However, thanks to Covid-19, the coat drive was working differently this winter. There were no donation boxes. Instead, you had to bring the coat to one of their donation partners, which were listed on the website. None of them were within walking distance, but I was willing to take a train there. The website suggested calling before dropping in, to make sure they still needed coats.

I spent a couple of days calling a few of the donation partners, but all I ever got was call sequencers and answering machines. I reached out to some colleagues and neighbors for ideas, but those didn’t pan out.

Finally, I put the newly-laundered parka in a shopping bag and walked it around the corner to the nearest thrift shop while I was walking my dog. The bag was surprisingly heavy, and I was glad to hand it off to the nice staff member at the thrift shop and leave empty-handed.

The weight of that donation was symbolic to me. I have often urged my clients that it’s not so important to find the perfect recipient for every donation. What’s important is to get it out of your house and in the hands of someone who wants it. When I handed off that bag, I realized that I had not been taking my own advice. In trying to find the perfect recipient, I was creating stress for myself and holding on to something that needed to be on its way to keeping somebody warm.

Do you have potential donations sitting in your home waiting to be matched with the perfect recipient? Don’t be weighed down by donations the way that I was. Move that stuff along. You’ll be surprised how much relief you feel.

Transforming My Home Office

I recently wrote “When A Piece of Furniture Has To Go.” You can subtitle this post “When Another Piece of Furniture Has To Go”.

I’m referring to my desk. Not the desk where I spend most of my time working on my computer, but the desk I’ve had since I was a child. It also served me well through many years of adulthood. It was a place to pay bills and write letters and sign school permission slips. But that was before life became electronic. It’s not a good desk for a right-handed person to use a computer. So in recent years I mainly used it as a place to dump my mail, and for storing a multitude of office supplies and other items in its capacious drawers.

When I set up my home office many years ago in the corner of the living room, I put this desk at a right angle to my computer desk (which is to the left of what you see in the photo). That gave me easy access to the office supplies in the drawers. I also put a decorative file box on top for frequently-accessed files.

Spending so much more time at home during the last six months has attuned me to the ways in which my home’s setup could be improved. I started thinking that this desk took up a lot of floor space for something that was essentially a storage cabinet, as well as a paper magnet that frequently looked messy. So I decided to give myself the same type of advice that I give my clients: let the desk go.

First, I had to figure out what to do with the contents of the drawers. Fortunately, I have lots of storage space elsewhere. The end tables next to my sofa have drawers in them but were not being efficiently used. I cleaned out those drawers and either tossed the contents or found storage for them elsewhere. Then I moved some of my office supplies from the desk to those drawers. I measured the drawers and the contents, and then purchased some drawer organizer trays from The Container Store so that things wouldn’t shift around when I opened and closed the drawers.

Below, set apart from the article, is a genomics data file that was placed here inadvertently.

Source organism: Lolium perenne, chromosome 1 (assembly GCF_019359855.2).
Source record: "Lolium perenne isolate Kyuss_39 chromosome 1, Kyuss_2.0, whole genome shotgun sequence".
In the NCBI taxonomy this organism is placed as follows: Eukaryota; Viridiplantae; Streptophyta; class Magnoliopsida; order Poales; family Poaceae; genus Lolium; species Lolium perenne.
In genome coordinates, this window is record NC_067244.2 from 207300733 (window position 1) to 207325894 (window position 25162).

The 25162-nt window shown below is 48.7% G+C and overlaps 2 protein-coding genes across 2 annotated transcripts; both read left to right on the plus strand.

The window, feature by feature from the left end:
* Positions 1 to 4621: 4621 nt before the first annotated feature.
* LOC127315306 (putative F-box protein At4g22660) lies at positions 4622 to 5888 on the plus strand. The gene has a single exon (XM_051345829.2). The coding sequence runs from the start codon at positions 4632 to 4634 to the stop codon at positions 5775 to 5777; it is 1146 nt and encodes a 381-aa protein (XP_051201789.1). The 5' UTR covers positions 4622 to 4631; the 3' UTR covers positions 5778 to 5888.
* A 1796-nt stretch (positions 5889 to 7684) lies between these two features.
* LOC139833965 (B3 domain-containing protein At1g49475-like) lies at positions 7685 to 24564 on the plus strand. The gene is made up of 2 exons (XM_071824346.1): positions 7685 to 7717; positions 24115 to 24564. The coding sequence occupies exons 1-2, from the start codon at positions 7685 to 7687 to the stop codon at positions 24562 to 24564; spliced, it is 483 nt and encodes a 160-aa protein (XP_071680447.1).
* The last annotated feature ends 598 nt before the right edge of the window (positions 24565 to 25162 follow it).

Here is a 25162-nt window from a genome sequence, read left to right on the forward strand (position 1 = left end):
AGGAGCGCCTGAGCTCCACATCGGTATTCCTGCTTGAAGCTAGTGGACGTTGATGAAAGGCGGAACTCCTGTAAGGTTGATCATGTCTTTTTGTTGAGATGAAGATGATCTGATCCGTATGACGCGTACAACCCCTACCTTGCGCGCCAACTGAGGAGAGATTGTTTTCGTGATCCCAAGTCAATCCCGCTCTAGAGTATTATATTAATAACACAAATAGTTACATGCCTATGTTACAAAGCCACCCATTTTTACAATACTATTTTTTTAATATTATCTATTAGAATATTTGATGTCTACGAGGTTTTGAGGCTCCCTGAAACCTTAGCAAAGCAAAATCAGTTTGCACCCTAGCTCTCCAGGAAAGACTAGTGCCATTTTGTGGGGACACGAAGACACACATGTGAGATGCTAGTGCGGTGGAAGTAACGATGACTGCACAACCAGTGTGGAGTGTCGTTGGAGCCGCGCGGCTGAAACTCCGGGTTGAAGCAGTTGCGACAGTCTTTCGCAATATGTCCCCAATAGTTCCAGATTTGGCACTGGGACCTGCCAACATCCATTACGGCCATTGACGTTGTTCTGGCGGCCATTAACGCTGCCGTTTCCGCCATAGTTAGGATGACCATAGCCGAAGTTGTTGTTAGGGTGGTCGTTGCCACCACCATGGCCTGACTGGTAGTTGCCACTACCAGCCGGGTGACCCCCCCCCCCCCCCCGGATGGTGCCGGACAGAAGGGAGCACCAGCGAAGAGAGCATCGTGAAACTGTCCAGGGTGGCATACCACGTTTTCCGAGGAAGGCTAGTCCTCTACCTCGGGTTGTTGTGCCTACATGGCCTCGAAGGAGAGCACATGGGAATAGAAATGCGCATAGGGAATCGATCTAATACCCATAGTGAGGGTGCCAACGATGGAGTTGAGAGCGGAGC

I also redeployed some plastic drawers that were on the printer table next to my desk. I was using them to store different weights of paper. However, I rarely use anything but all-purpose printer paper anymore. So I transferred the other paper into a closet and put more office supplies in the drawers. I labeled the drawers so that I could easily find the new contents.

What about the decorative file box that sat on top of the desk? It was really a bit of an indulgence, because my file cabinet is about six steps away, right in my living room. I emptied the file box and distributed the contents into the appropriate drawers in my file cabinet. Then I offered the file box and its matching decorative folders on Buy Nothing, and they were gone by the end of the day.

The next step was to donate the desk. I took a few photos and submitted them to HousingWorks, one of the charities here in NYC that picks up furniture. They only accept furniture that is in really good condition, so while I was waiting for the pickup at the end of the week, I polished and touched up the wood, and vacuumed out the drawers. I was so happy when they took the desk away!

So now the desk was gone. But I still wasn’t satisfied. Now the little blue printer table looked shabby to me. It was originally the table for my hamster’s cage and all of his supplies. It was time to upgrade to a nice piece of furniture, one with doors so that I could hide away the plastic drawers and other supplies.

I looked on-line for quite a while before I found the perfect piece. It came from Macy’s and it took my daughter and me two hours to assemble. It matches my living room décor and is the right size for my printer. It has enough storage space inside to fit not just the plastic drawers, but also some other items that had been cluttering my computer desk.

As I enter my 15th year in business as a Professional Organizer, I feel like I finally have an attractive and efficient home office setup that is worthy of the rest of my living room.